Saturday, July 16, 2011

If you want to know if you're a Christian, look at yourself, see your sins, and then look to Christ

Anyone who can look at himself and find reason for confidence before God is a liar, for we sin daily and much. And so a gospel which depends on us in any way is no Gospel at all.

Offered in response to someone looking at himself to know if he is saved:
You’re making up your own canon and not simply stating what God has revealed.

What did Paul say when he inspected his own fruit?
“I am of the flesh, sold under sin. For I do not understand my own actions. For I do not do what I want, but I do the very thing I hate [. . .] For I know that nothing good dwells in me, that is, in my flesh. For I have the desire to do what is right, but not the ability to carry it out. I do not do the good I want, but the evil I do not want is what I keep on doing” (Romans 7).
(The Greek for “keep on doing” is “prasso,” which means “to do habitually.”)

So, Paul hadn’t “licked” the “evil” he “hated” but committed it “habitually.” By your standard, he was no Christian.

What was Paul’s answer to this dilemma? “Wretched man that I am! Who will deliver me from this body of death? Thanks be to God through Jesus Christ our Lord!” (Romans 7).

What does Christ say about what we should see when we look inside ourselves? Should we see our good works, or should we see our sin and then . . . our Savior?
“Two men went up into the temple to pray, one a Pharisee and the other a tax collector. The Pharisee, standing by himself, prayed thus: ‘God, I thank you that I am not like other men, extortioners, unjust, adulterers, or even like this tax collector. I fast twice a week; I give tithes of all that I get.’ But the tax collector, standing far off, would not even lift up his eyes to heaven, but beat his breast, saying, ‘God, be merciful to me, a sinner!’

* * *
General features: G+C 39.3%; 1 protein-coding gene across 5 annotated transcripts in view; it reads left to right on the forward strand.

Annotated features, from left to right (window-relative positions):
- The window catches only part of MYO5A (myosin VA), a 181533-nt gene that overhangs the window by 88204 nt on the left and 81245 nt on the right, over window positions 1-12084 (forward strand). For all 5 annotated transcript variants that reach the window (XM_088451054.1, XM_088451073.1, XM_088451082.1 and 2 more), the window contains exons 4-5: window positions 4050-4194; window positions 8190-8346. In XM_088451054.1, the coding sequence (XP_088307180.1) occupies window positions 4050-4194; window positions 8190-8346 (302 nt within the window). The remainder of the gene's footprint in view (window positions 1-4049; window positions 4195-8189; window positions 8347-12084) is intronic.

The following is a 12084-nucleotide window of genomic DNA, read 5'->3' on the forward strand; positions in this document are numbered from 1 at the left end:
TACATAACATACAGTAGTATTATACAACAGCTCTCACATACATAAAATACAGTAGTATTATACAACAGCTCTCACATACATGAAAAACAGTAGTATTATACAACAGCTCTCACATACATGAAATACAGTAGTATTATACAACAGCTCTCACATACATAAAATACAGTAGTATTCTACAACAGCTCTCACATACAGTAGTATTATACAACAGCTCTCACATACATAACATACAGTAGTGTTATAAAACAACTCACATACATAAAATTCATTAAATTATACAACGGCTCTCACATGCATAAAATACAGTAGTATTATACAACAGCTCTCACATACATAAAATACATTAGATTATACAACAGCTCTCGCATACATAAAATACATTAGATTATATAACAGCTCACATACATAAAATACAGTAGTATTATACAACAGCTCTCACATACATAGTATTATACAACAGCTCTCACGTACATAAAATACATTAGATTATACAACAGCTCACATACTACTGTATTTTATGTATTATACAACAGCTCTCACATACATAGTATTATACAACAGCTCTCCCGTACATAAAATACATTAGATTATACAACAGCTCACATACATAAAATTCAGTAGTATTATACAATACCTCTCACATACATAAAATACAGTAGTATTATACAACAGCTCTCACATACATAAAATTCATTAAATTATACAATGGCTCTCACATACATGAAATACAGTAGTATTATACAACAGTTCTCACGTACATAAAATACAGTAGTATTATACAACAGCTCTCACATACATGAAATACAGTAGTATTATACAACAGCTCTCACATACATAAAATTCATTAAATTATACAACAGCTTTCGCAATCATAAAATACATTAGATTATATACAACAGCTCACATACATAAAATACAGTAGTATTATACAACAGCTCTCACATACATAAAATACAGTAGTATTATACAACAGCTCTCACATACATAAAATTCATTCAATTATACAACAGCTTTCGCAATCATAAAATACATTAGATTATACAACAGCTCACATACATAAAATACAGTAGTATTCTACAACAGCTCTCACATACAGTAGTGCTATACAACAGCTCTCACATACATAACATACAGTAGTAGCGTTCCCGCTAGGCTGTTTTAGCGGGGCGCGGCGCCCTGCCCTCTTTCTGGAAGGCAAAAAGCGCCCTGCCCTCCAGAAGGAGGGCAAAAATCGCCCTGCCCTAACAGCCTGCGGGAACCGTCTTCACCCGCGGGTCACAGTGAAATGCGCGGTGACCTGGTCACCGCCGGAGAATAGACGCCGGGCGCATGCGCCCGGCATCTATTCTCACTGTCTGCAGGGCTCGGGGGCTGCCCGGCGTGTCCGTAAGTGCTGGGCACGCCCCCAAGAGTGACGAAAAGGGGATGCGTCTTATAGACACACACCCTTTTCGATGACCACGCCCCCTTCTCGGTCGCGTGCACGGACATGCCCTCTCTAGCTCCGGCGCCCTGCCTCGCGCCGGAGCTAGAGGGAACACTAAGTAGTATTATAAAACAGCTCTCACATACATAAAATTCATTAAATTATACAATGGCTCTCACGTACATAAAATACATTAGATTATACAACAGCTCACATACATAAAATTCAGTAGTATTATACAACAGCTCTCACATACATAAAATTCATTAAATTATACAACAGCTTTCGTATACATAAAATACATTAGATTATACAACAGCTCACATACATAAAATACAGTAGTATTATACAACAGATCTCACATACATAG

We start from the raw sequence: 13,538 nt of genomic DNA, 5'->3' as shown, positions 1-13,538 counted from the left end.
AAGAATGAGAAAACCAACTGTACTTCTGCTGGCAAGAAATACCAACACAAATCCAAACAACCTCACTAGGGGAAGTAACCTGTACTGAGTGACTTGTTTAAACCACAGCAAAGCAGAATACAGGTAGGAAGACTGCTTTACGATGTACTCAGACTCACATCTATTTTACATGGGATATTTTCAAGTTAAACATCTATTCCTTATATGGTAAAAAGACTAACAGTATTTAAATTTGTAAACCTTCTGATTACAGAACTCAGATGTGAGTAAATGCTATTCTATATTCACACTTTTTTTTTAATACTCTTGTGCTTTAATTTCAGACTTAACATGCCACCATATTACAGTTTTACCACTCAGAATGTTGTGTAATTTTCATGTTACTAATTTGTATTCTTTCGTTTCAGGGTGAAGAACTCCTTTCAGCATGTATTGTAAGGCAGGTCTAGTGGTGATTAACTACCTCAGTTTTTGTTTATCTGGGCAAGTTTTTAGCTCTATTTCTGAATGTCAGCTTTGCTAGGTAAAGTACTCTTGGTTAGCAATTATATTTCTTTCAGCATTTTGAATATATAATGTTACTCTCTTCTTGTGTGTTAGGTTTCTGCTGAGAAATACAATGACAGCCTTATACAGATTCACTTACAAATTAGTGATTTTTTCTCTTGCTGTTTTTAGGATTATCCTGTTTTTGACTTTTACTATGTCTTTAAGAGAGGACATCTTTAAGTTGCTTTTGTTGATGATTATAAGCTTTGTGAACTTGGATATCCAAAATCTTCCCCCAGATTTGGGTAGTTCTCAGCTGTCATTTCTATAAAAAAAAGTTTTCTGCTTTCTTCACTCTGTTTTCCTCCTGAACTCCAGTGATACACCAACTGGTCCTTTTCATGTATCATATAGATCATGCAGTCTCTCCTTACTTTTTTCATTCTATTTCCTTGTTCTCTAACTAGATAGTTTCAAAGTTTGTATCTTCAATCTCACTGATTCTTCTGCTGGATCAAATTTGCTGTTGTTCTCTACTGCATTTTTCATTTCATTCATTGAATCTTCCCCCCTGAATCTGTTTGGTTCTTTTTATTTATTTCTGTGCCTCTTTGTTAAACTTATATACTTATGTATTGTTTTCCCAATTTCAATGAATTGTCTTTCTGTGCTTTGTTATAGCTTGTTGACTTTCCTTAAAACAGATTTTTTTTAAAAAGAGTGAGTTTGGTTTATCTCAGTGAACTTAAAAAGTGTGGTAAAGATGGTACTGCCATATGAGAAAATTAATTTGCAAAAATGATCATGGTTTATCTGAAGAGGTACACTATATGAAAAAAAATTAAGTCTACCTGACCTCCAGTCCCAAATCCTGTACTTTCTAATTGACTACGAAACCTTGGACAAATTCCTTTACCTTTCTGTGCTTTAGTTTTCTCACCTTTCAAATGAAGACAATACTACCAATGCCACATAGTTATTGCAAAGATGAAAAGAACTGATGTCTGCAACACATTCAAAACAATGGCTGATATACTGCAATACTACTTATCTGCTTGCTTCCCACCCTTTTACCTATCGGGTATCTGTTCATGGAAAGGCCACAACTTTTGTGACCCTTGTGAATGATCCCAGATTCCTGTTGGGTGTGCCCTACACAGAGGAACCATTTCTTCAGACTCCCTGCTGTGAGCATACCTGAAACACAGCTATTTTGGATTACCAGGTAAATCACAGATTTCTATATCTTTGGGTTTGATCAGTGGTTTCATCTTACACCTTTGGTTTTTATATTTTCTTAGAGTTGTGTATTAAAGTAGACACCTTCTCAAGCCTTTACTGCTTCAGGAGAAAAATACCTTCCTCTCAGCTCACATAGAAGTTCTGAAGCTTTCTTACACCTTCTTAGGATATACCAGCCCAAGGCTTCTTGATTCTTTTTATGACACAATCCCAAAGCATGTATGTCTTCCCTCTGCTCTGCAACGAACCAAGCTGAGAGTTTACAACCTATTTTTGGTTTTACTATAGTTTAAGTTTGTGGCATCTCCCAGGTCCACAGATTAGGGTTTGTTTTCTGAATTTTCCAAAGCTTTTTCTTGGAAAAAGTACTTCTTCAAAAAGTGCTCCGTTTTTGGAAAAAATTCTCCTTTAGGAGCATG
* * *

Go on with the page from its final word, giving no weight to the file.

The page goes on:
“I tell you, this man went down to his house justified, rather than the other. For everyone who exalts himself will be humbled, but the one who humbles himself will be exalted” (Luke 18).
God does not save those who are only imaginary sinners. Be honest about just how bad your sins really are, because Christ paid for them all. Here’s great news for the wicked, from Martin Luther [. . .]:
“If you are a preacher of mercy, do not preach an imaginary but the true mercy. If the mercy is true, you must therefore bear the true, not an imaginary sin. God does not save those who are only imaginary sinners. Be a sinner, and let your sins be strong, but let your trust in Christ be stronger, and rejoice in Christ who is the victor over sin, death, and the world.

“We will commit sins while we are here, for this life is not a place where justice resides. We, however, says Peter (2. Peter 3:13) are looking forward to a new heaven and a new earth where justice will reign. It suffices that through God’s glory we have recognized the Lamb who takes away the sin of the world. No sin can separate us from Him, even if we were to kill or commit adultery thousands of times each day. Do you think such an exalted Lamb paid merely a small price with a meager sacrifice for our sins?

“Pray hard for you are quite a sinner.”
Like the tax collector, St. Paul, and Martin Luther, when we look at ourselves, we should see our sin and then look to the Son of God Who gave His life for sins of the world. If you want to know if you are a Christian, see your sins, and look to Christ.